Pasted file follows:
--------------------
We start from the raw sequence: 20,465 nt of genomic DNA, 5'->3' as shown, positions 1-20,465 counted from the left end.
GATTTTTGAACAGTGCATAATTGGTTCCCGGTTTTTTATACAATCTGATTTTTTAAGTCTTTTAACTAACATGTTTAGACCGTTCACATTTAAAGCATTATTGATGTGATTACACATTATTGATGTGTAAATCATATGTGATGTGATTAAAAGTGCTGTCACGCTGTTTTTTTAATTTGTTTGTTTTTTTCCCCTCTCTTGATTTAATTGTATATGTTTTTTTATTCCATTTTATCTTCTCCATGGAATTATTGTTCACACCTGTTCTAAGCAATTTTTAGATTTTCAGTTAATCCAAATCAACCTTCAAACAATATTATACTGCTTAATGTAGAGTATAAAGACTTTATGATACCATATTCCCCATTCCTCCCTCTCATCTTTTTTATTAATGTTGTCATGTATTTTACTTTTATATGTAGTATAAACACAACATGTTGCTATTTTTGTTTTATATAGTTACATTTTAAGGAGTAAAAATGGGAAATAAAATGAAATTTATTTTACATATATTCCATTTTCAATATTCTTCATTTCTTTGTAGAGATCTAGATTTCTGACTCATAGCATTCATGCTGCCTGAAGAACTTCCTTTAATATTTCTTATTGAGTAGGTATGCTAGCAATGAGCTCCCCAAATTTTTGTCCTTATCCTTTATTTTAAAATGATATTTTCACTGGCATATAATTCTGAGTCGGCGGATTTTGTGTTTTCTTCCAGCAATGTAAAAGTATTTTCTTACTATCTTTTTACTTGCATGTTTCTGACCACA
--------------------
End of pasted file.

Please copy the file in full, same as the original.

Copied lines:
We start from the raw sequence: 20,465 nt of genomic DNA, 5'->3' as shown, positions 1-20,465 counted from the left end.
GATTTTTGAACAGTGCATAATTGGTTCCCGGTTTTTTATACAATCTGATTTTTTAAGTCTTTTAACTAACATGTTTAGACCGTTCACATTTAAAGCATTATTGATGTGATTACACATTATTGATGTGTAAATCATATGTGATGTGATTAAAAGTGCTGTCACGCTGTTTTTTTAATTTGTTTGTTTTTTTCCCCTCTCTTGATTTAATTGTATATGTTTTTTTATTCCATTTTATCTTCTCCATGGAATTATTGTTCACACCTGTTCTAAGCAATTTTTAGATTTTCAGTTAATCCAAATCAACCTTCAAACAATATTATACTGCTTAATGTAGAGTATAAAGACTTTATGATACCATATTCCCCATTCCTCCCTCTCATCTTTTTTATTAATGTTGTCATGTATTTTACTTTTATATGTAGTATAAACACAACATGTTGCTATTTTTGTTTTATATAGTTACATTTTAAGGAGTAAAAATGGGAAATAAAATGAAATTTATTTTACATATATTCCATTTTCAATATTCTTCATTTCTTTGTAGAGATCTAGATTTCTGACTCATAGCATTCATGCTGCCTGAAGAACTTCCTTTAATATTTCTTATTGAGTAGGTATGCTAGCAATGAGCTCCCCAAATTTTTGTCCTTATCCTTTATTTTAAAATGATATTTTCACTGGCATATAATTCTGAGTCGGCGGATTTTGTGTTTTCTTCCAGCAATGTAAAAGTATTTTCTTACTATCTTTTTACTTGCATGTTTCTGACCACA